So you think IT risk management is a science? Or maybe you’ve never thought about it—you've just assumed that some clever expert has worked out all the angles. Unfortunately that’s not the case. The latest Symantec IT Risk Management Report gives some figures about how organizations manage (or fail to manage) their IT risk. It makes for interesting reading and includes some data about real incidents, analyzed jointly by Symantec and MIT’s Center for Information Research. However, what is clear is that IT risk management, although not a science, is evolving as a business discipline.
Correlation analysis of the data in the report shows that organizations are beginning to follow a natural progression in the way that they treat the management of their IT risk. They tend to start by looking at the security risk, then move on to consider availability and delivery risk, and finally address performance and compliance risk by implementing the more strategic controls. Experience shows that this progression is generally instinctive, rather than scientific. The most obvious and intrusive issues (like confidentiality and availability) tend to be dealt with first, especially if there is a good technological way of dealing with them. Strategic issues are more complex and difficult, as we all know. Therefore, they tend to get left until last. This is a pity because some of the more strategic controls are relatively easy to implement and will have an immediate and obvious benefit.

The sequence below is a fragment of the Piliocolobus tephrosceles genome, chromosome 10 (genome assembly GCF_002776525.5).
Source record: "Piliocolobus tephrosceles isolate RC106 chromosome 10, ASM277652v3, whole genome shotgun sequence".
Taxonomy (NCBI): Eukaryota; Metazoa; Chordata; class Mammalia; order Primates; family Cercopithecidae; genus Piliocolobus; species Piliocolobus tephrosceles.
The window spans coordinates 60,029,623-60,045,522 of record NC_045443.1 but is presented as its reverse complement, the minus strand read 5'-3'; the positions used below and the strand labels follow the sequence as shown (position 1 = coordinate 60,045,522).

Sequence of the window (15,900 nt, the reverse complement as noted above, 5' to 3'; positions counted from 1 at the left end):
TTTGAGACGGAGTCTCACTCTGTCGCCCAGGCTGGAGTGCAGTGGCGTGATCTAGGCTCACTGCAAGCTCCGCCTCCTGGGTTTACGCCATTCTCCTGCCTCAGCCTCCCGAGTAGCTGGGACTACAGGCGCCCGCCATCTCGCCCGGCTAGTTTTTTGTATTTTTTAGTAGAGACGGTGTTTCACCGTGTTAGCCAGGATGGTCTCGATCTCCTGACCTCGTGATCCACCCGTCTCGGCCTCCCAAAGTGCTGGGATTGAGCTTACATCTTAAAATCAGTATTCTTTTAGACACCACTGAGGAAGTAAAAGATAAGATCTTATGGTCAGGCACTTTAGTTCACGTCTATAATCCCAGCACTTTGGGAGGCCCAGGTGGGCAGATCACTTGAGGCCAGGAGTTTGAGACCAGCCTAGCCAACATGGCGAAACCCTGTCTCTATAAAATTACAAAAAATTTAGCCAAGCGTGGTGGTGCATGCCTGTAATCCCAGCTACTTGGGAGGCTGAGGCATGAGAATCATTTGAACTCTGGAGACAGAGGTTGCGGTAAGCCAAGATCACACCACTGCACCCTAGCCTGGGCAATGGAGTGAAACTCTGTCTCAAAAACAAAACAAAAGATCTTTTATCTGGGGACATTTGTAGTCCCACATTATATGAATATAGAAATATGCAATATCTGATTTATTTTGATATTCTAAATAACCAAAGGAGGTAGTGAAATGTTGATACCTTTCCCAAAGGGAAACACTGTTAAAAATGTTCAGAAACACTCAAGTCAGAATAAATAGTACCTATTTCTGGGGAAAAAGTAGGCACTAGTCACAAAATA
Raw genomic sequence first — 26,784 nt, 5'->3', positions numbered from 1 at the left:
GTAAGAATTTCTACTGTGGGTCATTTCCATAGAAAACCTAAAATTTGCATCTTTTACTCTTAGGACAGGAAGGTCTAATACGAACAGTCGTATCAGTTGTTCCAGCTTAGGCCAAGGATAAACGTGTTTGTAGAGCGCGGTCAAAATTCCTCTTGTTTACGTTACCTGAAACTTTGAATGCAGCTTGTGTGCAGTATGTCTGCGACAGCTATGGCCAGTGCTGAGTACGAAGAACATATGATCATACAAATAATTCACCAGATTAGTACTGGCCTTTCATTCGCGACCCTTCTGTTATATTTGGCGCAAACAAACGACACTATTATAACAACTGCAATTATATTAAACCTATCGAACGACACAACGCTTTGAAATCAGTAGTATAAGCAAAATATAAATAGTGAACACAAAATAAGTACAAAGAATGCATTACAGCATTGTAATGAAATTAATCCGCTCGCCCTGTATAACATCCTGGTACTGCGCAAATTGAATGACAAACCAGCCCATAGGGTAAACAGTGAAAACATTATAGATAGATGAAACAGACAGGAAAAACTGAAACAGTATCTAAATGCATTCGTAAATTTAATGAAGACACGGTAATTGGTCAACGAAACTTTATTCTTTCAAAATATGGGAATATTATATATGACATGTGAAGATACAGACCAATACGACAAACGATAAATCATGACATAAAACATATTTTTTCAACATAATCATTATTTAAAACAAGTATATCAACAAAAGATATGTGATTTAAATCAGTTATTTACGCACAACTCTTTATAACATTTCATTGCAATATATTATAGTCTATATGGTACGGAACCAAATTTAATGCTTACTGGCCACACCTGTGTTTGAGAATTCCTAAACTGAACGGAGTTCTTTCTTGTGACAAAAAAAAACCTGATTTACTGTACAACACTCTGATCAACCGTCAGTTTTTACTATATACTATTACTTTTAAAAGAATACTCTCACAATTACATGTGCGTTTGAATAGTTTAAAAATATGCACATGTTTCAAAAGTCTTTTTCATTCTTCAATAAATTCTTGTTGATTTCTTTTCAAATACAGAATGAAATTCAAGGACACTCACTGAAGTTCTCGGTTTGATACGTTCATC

Take establishing a risk-aware culture, for example. The report shows that only 43 percent of organizations feel they are really effective at training and awareness. The implication is obvious, IT risk management may not be a science, but awareness of it is something that can be taught. Once people understand why it’s needed, and what they need to do about it, there’s no doubt that you will have fewer IT incidents.
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